Aug
06

Football Minor Leagues

Skip Sauer from The Sports Economist, reports that there is a new football league that will sprout up with the best of college football’s undrafted players. It will be called the All American Football League (AAFL), and will contain 8 teams and a 14 game schedule.

Players and coaches will be employed by the league, not the teams. This means that salaries will be under strict control. Players will earn about $100,000 a season, as much as triple what players in the Arena Football League make. This fact may allow the AAFL to become a viable alternative to Arena Football and the Canadian Football League. The league could allow potential NFL players a league to practice their skills before taking it to the next level. Graduation from college is a prerequisite of playing in the league.

The All American Football League has a website, and it even contains a blog where visitors can have an influence on league rules!

Not a bad place for your football clients who cannot make it into the NFL straight out of college to start their careers.

[tags]aafl, all american football league, football, nfl, afl, arena football[/tags]

  • T Altman

    I for one am pretty excited about it. To me it’s a link to the college atmoshphere and a high spirited style of game. They will have the cheerleaders and bands of the host schoool. I would watch football 52 weeks a year if it were possible. This is the league’s site: http://www.allamericanfootballleague.com/

    The Anniston Star ran a column about it in yesterday’s paper. The Birmingham News ran an upbeat article on Friday:
    http://www.al.com/sports/birminghamnews/index.ssf?/base/sports/1157707132259410.xml&coll=2

    What do you all think? Would you support it? I’m trying to find out more. They are apparently having teams from NCS, Purdue, Florida, Florida St., Alabama, Tennessee, and Texas to play in the Alamo Dome.

    http://www.annistonstar.com/spor…sports.htm

    Start-up pro league hopefully won’t be another W-Laugh
    09-09-2006

    When you watch Auburn play Mississippi State this morning and then take in the Alabama-Vanderbilt game this afternoon, you’ll be seeing several players who’ll be in the NFL next season.

    And you could be seeing several players who’ll be in the fledgling All-American Football League next season, as well.

    Reports are that Birmingham’s Legion Field likely will host one of the eight flagship franchises when the league kicks off in the spring of 2007. The AAFL is designed to be something of a post-graduate pro league; the players must have college degrees to be eligible, and the teams, for the most part, will play on college campuses.

    West Lafayette, Ind., home of Purdue University, has secured a franchise, while Gainesville, Fla., and Knoxville, Tenn. — where the NCAA’s Gators and Volunteers, respectively, call home — also are sure bets.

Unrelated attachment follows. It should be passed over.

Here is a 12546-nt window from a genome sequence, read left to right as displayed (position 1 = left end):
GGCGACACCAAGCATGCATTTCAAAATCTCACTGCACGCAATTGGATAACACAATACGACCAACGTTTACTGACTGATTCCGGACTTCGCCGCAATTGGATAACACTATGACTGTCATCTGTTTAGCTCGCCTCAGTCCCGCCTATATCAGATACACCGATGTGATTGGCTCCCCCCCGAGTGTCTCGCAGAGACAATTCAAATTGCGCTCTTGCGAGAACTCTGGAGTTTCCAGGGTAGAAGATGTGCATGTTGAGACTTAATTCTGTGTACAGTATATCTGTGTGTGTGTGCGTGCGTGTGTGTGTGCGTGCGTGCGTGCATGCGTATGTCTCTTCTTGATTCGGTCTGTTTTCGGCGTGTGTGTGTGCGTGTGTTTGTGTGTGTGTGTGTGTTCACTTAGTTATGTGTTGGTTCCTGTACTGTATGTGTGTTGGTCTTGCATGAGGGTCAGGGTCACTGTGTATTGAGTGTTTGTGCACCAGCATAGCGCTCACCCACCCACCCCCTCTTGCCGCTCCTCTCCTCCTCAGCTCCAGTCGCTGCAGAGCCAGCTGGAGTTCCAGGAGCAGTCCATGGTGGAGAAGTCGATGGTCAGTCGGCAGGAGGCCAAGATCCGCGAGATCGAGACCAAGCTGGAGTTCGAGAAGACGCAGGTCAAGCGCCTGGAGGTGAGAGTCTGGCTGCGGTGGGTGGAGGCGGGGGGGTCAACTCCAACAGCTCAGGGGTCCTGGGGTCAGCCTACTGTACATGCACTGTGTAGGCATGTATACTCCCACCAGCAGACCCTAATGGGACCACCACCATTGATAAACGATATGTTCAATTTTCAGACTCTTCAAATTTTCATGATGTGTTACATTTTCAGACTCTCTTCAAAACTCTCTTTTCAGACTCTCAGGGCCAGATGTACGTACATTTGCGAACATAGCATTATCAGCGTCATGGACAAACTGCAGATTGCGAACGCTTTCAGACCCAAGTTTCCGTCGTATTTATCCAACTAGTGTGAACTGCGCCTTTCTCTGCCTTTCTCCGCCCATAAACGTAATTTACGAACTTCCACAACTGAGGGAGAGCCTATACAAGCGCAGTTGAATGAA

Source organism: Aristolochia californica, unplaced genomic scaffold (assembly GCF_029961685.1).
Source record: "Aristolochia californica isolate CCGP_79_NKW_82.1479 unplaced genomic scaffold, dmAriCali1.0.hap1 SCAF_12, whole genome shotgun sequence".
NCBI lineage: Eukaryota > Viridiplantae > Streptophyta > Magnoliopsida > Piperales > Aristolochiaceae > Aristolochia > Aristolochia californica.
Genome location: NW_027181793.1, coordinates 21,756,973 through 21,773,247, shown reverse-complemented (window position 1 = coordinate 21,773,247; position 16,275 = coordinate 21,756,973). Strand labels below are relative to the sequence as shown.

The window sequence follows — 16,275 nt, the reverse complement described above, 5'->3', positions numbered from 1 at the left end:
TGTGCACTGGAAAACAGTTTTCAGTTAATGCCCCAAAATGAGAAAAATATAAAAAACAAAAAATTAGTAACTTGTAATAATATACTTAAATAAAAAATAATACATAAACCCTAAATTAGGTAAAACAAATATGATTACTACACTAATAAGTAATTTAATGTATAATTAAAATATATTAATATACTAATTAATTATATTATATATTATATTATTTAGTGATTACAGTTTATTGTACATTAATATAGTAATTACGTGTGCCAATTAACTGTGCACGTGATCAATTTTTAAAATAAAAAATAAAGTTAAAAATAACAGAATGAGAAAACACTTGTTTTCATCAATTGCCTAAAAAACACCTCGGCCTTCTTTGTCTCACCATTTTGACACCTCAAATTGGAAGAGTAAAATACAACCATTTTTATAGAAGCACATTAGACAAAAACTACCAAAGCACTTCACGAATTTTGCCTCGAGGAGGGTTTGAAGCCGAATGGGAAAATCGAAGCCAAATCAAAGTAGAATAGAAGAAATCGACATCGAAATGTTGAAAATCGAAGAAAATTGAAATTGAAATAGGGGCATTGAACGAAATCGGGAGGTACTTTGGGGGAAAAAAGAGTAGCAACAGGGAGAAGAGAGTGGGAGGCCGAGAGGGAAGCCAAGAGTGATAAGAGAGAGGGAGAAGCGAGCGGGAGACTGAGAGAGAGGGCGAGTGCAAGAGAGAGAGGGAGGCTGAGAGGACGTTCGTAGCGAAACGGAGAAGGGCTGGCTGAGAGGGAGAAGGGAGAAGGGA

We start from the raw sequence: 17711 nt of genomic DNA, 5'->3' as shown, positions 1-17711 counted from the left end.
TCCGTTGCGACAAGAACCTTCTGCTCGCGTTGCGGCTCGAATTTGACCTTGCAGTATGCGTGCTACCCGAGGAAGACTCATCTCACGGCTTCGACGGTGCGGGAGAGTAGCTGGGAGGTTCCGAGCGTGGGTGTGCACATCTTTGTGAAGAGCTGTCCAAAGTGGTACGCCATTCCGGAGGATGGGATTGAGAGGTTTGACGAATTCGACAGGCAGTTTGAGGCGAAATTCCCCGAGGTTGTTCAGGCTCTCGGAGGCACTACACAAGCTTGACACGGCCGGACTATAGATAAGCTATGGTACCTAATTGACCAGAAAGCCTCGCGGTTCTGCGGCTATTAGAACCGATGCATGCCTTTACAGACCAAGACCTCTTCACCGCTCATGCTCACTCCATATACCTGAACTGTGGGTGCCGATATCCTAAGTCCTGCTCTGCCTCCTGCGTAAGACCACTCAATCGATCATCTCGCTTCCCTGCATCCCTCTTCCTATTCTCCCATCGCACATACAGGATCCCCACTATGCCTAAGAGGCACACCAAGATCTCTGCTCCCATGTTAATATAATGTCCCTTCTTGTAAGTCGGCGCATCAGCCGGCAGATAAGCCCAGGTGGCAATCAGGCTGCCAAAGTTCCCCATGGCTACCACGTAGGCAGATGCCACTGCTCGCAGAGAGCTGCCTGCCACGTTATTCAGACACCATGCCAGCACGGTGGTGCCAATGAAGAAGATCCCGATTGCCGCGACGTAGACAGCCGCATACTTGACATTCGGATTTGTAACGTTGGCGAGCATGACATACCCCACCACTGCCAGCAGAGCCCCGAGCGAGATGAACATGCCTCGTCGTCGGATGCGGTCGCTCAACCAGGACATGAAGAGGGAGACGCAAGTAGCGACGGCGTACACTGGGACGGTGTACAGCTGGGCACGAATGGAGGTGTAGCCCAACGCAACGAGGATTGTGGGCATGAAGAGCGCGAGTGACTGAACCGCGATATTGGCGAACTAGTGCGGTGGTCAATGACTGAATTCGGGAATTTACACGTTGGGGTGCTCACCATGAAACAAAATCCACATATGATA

Legion Field is not located on a college campus. However, it qualifies as a venue because it’s the site of a college bowl game. Any team that played there primarily would be made up of Alabama, Auburn and UAB graduates, although I’m sure former Jacksonville State Gamecocks and Troy Trojans also will be on the field — as long as they have degrees, of course.

    On the one hand the AAFL has potential. With players making $100,000 per season, the league will attract far better athletes than those who toil in semi-pro leagues. And with the blessings of the NCAA, it has credibility right out of the gate.

    But …

    While quite a few football nuts like myself gladly would watch the gridiron game 52 weeks out of the year, the only non-NFL pro football circuit that has thrived in the United States is the Arena Football League.

    And let’s be honest: The AFL can be fun to watch, but it’s not “real” football. It’s a niche sport stocked mostly with minor league-caliber athletes.

    A real 11-on-11 outdoor league is a long shot.

    In 1974 and 1975 the World Football League was in operation, but owners with shallow pockets and a public that quickly tired of the novelty of an alternative league spelled its doom.

    The 1980s marked the evolution of the United States Football League, which was solid and popular — until it inexplicably decided to move to the fall and compete with the NFL.

    Next thing you know the USFL is fodder for trivia aficionados.

    Really, no spring league since the USFL has been viable.

    The World League of American Football — WLAF for short (and, perhaps, to its detriment) — flopped and now primarily is a German-based farm system for the NFL known as NFL Europe.

    The Canadian Football League’s expansion to the Lower 48 was short-lived, as the CFL quickly contracted back to the Great White North where fans could appreciate three downs and 25-yards-deep end zones.

    The last spring league, of course, was the XFL — one of the greatest disasters in pro sports history.

    So what do we make of the All-American Football League? It’s a nice idea with credible people behind it. It’s something I’d watch and likely enjoy.

    Yet considering all other spring leagues that have come before it died, I’m not convinced it’ll live. Heck, I’m not even convinced it’ll get beyond the point of conception.

    I guess we’ll see.

    Meantime, enjoy watching the Tide and Tigers play today. You probably can tell which seniors, and perhaps juniors, will be performing on Sundays in 2007.

    As for the ones not good enough for the NFL, well, those degrees will come in handy with or without the AAFL.

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